Original Research

Out-of-hospital birth training, experience and confidence of Australian rural volunteer ambulance officers


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Michella G Hill
1,2 MMedHlthScRes, PhD Candidate * ORCID logo

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Belinda Flanagan
3 PhD, Head of School Paramedicine ORCID logo

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Sara Hansen
1 MSN, Simulation Education Coordinator ORCID logo

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Luke Hopper
2 PhD, Vice Chancellor's Research Fellow ORCID logo

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Brennen Mills
1 PhD, Senior Lecturer ORCID logo


1 School of Medical and Health Sciences, Edith Cowan University, 270 Joondalup Drive, Perth, WA 6027, Australia

2 Western Australian Academy of Performing Arts, Edith Cowan University, 2 Bradford St, Perth, WA 6050, Australia

3 Tasmanian School of Medicine, University of Tasmania, Locked Bag 5052, Alexandria, NSW 2015, Australia

ACCEPTED: 1 April 2024

early abstract:

Introduction: Unplanned out-of-hospital births represent less than one percent of ambulance requests for assistance. However, these callouts have a high risk of life-threatening complications, which are particularly complex in rural or remote settings with limited accessibility to specialist care support. Many community hospitals no longer provide obstetrics care and birth parents must travel to larger regional or metropolitan hospitals for assistance. Increased travel time may increase the risk of unplanned-out-of-hospital birth and/or complications such as postpartum haemorrhage or neonatal mortality. Rural volunteer ambulance officers (VAOs) are an integral component of Australia’s healthcare system, especially in regional and remote areas. Although VAO response to unplanned out-of-hospital birth may be considered rare compared to calls to other case types, provision of adequate care is paramount in these potentially high-risk situations.
Aims: This research investigates Australian rural VAOs’ perceptions of their training, experience, and confidence regarding unplanned out-of-hospital birth and planned homebirth with obstetric emergencies where ambulance assistance is required.
Methods: Semi-structured interviews and focus groups were undertaken from late 2021 to mid-2023 via telephone or online videoconference. Sessions were audio-recorded and transcribed verbatim. Data were analysed and coded into themes using Braun and Clarkes six-step process for semantic coding and reflexive thematic analysis.
Results: Twenty-eight participants were interviewed from six Australian states and territories, all of whom worked in rural and remote Australia. Ten participants were male, 17 female and one was male-adjacent, with length of VAO experience ranging from 3 months to 29 years. Participants came from seven jurisdictional ambulance services.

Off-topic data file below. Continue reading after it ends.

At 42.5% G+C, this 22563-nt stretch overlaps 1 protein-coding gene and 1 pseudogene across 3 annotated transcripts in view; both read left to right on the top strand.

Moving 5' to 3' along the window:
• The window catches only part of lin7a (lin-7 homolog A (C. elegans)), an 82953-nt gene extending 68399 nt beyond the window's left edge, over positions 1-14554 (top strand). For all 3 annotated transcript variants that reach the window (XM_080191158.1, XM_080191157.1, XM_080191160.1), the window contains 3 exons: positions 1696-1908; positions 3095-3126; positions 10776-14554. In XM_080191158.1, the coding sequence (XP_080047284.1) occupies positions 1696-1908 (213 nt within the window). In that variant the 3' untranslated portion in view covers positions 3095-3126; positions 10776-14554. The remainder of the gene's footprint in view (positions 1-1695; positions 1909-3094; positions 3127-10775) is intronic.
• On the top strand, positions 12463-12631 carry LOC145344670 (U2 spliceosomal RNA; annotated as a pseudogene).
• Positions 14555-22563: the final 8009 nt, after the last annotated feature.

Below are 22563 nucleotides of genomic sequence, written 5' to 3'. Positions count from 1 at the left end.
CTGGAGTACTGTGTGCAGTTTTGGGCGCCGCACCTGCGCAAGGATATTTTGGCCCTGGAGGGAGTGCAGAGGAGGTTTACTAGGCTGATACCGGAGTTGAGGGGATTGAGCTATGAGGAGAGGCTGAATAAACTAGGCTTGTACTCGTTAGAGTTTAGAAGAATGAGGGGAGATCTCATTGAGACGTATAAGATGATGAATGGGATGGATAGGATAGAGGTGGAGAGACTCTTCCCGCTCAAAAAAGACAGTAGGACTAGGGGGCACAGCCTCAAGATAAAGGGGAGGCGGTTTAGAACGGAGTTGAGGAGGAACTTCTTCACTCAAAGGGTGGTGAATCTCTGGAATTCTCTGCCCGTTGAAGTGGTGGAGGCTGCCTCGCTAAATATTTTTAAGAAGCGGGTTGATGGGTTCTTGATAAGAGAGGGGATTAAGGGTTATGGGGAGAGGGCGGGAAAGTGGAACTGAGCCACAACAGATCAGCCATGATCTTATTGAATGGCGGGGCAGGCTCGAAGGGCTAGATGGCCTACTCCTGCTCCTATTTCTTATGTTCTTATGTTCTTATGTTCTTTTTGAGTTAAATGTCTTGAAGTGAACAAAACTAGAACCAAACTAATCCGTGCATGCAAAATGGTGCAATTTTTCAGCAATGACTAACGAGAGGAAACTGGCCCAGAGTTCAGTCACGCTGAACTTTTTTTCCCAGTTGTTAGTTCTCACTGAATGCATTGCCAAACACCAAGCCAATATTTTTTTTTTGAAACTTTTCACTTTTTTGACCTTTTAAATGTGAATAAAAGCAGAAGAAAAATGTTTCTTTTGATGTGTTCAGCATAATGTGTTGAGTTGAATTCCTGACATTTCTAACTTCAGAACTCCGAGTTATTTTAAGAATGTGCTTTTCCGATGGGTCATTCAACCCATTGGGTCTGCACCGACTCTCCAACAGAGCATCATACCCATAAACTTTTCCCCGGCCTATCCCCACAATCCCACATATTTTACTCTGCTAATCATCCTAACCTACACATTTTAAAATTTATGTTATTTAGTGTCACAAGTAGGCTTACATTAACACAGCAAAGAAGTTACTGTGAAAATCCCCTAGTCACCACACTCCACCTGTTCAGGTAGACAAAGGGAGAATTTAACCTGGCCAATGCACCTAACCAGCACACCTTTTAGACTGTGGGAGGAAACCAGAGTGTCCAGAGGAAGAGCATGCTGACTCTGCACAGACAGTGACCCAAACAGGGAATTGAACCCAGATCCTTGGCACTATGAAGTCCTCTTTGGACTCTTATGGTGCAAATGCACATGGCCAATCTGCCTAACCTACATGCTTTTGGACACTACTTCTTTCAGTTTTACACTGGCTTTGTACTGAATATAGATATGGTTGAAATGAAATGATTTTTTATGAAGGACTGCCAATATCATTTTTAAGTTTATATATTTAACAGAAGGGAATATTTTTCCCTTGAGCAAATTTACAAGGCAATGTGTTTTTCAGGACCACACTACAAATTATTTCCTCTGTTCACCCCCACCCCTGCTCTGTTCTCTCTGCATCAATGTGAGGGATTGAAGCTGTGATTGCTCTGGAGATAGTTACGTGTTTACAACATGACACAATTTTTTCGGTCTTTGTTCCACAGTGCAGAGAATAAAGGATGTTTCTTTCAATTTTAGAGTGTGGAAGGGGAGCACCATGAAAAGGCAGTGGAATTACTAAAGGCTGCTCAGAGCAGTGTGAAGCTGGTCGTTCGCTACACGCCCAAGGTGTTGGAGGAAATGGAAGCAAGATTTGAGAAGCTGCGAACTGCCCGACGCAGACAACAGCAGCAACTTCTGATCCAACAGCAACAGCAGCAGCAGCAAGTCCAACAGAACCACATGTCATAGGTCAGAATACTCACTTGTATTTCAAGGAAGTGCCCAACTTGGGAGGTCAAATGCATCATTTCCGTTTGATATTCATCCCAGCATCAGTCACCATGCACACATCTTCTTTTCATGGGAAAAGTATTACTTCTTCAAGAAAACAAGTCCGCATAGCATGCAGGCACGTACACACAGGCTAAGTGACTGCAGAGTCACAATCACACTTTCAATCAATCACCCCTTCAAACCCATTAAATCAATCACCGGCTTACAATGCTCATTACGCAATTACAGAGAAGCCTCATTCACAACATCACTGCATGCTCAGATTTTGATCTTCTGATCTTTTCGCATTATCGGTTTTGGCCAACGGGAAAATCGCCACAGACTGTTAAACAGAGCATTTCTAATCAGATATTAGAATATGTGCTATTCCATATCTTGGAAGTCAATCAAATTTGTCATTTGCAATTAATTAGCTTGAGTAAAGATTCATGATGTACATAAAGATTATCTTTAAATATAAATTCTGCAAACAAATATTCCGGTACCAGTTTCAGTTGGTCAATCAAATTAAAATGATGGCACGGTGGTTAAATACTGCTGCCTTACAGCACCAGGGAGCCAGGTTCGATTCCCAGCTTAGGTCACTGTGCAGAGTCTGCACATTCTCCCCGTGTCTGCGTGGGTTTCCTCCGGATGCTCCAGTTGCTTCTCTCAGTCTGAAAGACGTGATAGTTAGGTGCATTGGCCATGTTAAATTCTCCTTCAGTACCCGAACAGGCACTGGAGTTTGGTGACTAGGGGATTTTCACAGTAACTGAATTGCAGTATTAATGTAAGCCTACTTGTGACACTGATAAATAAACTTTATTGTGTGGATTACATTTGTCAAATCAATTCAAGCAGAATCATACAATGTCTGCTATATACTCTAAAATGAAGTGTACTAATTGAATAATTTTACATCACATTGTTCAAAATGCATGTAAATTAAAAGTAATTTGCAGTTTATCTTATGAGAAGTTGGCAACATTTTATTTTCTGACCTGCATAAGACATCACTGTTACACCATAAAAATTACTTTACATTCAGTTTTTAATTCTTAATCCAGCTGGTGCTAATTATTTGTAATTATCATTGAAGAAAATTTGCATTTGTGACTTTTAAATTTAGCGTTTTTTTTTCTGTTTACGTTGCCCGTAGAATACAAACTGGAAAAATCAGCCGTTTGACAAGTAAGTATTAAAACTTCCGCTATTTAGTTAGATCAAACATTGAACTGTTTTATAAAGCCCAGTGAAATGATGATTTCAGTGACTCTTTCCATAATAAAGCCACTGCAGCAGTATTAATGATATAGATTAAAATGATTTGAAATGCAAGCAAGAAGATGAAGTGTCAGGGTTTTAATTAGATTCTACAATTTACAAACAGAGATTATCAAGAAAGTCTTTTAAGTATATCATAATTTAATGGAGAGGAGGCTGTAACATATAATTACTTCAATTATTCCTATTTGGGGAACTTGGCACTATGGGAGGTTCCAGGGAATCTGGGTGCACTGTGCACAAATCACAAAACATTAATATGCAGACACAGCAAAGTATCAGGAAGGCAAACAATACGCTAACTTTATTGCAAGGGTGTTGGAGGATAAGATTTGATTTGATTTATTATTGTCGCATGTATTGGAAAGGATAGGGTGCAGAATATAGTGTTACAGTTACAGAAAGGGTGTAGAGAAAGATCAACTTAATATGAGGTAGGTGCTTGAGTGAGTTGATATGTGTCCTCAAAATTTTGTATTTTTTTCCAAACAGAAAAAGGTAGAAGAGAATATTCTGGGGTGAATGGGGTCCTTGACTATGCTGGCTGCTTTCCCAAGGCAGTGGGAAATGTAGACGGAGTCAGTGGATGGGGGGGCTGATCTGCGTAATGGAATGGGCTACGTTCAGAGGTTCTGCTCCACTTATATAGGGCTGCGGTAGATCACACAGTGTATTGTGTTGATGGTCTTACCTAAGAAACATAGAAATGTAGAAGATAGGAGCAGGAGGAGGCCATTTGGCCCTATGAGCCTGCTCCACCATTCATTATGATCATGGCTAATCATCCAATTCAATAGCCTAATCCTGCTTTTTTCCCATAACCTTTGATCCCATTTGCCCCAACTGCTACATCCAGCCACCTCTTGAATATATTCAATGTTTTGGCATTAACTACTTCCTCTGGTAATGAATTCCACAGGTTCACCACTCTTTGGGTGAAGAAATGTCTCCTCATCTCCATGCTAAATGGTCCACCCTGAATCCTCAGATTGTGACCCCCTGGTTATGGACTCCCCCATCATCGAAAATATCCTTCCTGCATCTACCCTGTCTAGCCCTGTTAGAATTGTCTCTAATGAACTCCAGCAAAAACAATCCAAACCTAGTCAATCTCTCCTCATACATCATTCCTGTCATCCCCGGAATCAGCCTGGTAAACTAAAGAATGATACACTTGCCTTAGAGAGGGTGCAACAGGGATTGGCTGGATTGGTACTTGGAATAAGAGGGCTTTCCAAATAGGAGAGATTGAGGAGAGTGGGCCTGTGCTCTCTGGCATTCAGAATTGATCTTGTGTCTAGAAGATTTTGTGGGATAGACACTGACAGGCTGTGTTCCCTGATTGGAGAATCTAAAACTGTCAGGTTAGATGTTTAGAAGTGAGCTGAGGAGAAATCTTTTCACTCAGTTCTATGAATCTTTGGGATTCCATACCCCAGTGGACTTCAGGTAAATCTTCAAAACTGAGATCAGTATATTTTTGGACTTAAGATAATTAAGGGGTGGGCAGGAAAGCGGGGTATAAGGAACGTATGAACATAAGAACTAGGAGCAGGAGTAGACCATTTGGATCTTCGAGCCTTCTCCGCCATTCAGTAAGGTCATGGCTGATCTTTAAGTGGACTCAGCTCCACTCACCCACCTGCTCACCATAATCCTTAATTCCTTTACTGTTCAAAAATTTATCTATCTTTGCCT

Four themes emerged from analysis:
(1) Lack of education and exposure to birth resulted in low confidence. Most participants reported significant anxiety attending obstetric callouts, and explained underutilisation of specific obstetric and neonatal skills meant skills decay was an issue;
(2) Limitations were discussed regarding VAO scope of practice and accessing medical equipment specifically required for birthing and neonates which could impact patient care;
(3) Logistical and communication difficulties were discussed. Vast distances to definitive care, potentially limited backup during emergencies, and potential unavailability of aeromedical retrieval increased perceived complexity of cases. Telecommunication ‘black holes’ created a sense of further isolation for VAOs requiring support from senior clinicians;
(4) Lastly, there was a perception that many members of the general public were unaware VAOs often staffed the local ambulance and expected VAOs to have the same scope of practice as a registered paramedic. Furthermore, VAOs can attend friends and family in an emergency, potentially creating psychological trauma.
Conclusion: VAOs report being uncomfortable attending unplanned out-of-hospital births and obstetric emergencies, perceiving they have limited ability to manage complications. Backup from a registered paramedic is dependent on availability, and telecommunications are not always reliable in rural areas for online clinical advice and support. Given the distances to definitive care in regional Australia, this has serious implications for patient safety. Continued VAO education is essential for risk reduction in out-of-hospital births.